Cruising to Croatia
nytheatre.com review by Michael Criscuolo
August 8, 2008
Peter Mikochik's new musical, Cruising to Croatia, is both charming and loose. One can see the possibilities for this diamond-in-the-rough in its current raw and unpolished state. The denizens of this road trip story lope through the proceedings with a breezy zaniness reminiscent of the old Hope & Crosby "Road To" movies. While it seems clear that part of Cruising to Croatia's casual thrown-together feel is intentional (another throwback to the ol' Hope & Crosby days), it also seems as if the show's looseness may be the result of some soft writing (the script feels very much like a work-in-progress) and a timid effort by the creative team.
The story follows the exploits of Mark and Teddy, two blind buddies who hop a cruise ship to Croatia to track down Mark's sexy Internet chat buddy, a disembodied female voice whose IP address Teddy traces back to Zagreb. Posing as members of the ship's house band, Mark and Teddy encounter a group of colorful characters including Dr. Lena, a brassy redhead in search of adventure and excitement (and maybe an amorous vacation hookup), Captain Blaze, the ship's no-nonsense skipper, and Shrub, a Texas billionaire also in search of Mark's nameless Internet pal.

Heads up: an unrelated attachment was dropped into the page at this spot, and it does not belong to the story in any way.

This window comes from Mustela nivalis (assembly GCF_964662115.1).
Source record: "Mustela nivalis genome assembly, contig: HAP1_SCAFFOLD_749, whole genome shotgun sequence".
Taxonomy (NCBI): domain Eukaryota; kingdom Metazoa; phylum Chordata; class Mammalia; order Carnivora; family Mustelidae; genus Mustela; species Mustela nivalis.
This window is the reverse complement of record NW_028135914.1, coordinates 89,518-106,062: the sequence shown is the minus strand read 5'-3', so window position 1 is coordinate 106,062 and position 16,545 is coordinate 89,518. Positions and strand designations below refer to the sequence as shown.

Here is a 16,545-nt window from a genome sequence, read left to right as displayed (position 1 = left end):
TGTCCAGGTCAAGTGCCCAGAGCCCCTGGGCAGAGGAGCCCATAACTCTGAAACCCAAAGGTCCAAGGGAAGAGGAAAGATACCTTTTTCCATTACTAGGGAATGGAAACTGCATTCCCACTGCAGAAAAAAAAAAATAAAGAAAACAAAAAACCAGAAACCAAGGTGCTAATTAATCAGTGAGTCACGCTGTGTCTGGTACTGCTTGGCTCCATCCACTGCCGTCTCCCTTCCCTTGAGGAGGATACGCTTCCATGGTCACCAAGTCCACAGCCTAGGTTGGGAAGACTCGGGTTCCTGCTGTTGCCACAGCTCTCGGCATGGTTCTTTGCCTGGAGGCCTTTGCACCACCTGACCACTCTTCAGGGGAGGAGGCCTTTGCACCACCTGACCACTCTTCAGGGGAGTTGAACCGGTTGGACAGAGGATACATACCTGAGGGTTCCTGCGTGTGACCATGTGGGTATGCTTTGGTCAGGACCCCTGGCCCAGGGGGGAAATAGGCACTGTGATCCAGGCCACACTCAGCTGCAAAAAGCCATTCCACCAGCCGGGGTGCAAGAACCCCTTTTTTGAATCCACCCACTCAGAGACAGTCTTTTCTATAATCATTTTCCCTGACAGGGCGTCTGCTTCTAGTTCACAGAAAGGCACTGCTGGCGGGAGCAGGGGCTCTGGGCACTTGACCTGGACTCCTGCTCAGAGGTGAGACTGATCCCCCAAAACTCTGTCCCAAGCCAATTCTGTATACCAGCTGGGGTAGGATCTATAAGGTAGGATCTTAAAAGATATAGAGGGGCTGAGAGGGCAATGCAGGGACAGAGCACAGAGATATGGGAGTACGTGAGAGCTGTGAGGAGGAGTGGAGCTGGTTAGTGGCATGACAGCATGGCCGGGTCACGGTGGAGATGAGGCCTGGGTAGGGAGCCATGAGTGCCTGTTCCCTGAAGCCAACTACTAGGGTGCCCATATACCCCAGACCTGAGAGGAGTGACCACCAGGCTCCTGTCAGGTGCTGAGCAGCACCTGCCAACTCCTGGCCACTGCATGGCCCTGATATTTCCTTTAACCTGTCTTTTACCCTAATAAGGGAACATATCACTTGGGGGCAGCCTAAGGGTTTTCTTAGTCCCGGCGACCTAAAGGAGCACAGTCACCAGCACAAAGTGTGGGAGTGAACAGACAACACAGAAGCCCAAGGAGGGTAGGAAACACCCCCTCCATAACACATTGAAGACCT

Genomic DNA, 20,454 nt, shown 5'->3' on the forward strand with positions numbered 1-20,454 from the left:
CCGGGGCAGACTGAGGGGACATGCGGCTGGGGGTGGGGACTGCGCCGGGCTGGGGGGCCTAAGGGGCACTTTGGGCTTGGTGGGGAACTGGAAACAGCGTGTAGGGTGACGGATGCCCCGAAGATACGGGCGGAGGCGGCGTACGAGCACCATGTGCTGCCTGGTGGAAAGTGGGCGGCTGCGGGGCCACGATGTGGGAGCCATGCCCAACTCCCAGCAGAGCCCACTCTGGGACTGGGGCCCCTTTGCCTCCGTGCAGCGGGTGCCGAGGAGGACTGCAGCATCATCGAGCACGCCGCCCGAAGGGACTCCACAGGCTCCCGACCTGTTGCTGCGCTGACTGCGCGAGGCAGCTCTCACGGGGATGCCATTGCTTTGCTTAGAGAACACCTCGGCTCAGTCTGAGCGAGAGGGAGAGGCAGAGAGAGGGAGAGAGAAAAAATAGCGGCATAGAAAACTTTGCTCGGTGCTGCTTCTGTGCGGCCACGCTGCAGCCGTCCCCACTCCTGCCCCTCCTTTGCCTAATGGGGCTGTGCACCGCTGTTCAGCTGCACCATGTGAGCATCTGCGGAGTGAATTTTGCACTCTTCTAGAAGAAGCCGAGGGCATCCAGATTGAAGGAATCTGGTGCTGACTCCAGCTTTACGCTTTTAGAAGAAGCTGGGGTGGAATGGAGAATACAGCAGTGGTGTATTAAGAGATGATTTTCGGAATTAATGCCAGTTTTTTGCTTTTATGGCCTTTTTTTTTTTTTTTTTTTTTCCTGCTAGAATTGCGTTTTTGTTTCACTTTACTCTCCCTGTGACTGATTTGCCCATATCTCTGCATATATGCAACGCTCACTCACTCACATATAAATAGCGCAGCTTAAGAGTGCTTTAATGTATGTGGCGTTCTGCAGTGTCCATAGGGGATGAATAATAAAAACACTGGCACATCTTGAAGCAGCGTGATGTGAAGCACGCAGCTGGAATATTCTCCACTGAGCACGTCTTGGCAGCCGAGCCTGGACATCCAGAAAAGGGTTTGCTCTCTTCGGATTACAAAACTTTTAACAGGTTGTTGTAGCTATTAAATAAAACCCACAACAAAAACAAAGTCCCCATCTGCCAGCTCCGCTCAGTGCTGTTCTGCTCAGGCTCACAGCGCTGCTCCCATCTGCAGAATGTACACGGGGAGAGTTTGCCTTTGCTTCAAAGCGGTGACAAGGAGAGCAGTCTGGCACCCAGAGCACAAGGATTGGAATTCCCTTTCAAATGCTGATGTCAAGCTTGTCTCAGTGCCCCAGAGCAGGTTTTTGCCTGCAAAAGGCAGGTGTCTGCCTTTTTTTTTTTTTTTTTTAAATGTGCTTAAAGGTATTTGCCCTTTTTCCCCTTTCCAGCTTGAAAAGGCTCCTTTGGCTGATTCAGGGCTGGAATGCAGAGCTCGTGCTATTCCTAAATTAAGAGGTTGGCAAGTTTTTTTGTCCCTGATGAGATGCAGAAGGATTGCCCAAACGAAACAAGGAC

There's a kernel of a good idea here that could be served better by making the script longer. At a compact running time of only 45 minutes, Cruising to Croatia barely has any time to develop its characters or situations before wrapping things up. The show zips along without any real conflict arising. The characters never encounter any obstacles they can't surmount with a pithy remark or a fortuitously-placed scene change, and the individual scenes are strung together on only the most tenuous thread of causality.
Although billed as a musical, Cruising to Croatia is closer to a play with songs only because almost none of the tunes advance the story. Penned by a slew of composers including Mikochik, director Pamela Sabaugh, and cast member Adam Linn, the songs contain nice melodies and some nice turns of phrase, but they are underserved by a cast that looks uncomfortable singing them. There's an overall tentativeness to everything the actors do that makes the show look as if it were cobbled together on the lam. I suspect the performers will gain more confidence as they continue the run, which will no doubt inject some high energy joie de vivre into the production. Regardless, everyone here manages to score a big laugh or two at some point, especially reliable indie theater veterans Robert Pinnock and Danny Bowes (as Mark and Teddy, respectively).
The show's brightest spot is its two-piece band, which features Mikochik on guitar and bass and George Ashiotis on keyboards and digital drums (both men sing as well). This dynamic duo manages to sound like a larger group of musicians while giving the production a much-needed jolt of swinging-and-rocking purpose. And they look like they're having a lot of fun, which sets a good example that the rest of the company will hopefully follow.